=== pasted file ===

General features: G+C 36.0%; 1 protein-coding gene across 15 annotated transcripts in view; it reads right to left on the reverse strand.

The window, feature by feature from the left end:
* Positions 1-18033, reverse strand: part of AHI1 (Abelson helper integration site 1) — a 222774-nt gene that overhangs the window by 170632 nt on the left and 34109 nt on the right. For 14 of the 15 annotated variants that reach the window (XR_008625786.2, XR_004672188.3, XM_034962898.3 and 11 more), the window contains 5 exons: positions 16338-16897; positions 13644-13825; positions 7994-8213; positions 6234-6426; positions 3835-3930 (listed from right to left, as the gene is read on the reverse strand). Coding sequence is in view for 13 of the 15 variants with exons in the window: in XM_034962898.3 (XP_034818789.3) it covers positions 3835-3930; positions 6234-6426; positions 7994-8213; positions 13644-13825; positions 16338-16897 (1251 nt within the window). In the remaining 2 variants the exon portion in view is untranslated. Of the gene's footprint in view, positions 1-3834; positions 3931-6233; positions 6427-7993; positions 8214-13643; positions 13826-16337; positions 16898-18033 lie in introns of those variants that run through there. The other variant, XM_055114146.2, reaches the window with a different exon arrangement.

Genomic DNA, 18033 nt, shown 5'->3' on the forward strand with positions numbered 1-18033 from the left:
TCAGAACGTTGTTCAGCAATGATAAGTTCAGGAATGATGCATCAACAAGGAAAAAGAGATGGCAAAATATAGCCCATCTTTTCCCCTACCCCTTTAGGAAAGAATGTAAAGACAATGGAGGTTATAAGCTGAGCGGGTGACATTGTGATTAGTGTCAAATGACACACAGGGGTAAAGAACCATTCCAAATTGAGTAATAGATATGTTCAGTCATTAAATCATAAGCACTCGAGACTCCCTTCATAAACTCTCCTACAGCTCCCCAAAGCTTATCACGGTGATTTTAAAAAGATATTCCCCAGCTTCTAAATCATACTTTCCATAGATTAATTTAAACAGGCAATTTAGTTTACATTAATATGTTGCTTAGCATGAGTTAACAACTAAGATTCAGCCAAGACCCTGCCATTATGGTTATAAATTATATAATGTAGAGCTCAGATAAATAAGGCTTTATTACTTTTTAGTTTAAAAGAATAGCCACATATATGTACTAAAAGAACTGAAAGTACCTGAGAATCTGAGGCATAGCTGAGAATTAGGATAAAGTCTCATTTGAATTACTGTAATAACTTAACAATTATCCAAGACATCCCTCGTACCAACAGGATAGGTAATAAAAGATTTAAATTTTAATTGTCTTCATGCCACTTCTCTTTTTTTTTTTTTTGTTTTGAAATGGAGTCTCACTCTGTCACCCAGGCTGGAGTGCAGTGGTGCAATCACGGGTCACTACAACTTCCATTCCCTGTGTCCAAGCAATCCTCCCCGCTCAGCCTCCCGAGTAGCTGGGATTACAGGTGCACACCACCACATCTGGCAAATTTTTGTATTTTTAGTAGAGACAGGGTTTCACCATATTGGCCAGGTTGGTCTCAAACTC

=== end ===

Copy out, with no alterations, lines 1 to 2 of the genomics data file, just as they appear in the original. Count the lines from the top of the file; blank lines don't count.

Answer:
General features: G+C 36.0%; 1 protein-coding gene across 15 annotated transcripts in view; it reads right to left on the reverse strand.

The window, feature by feature from the left end: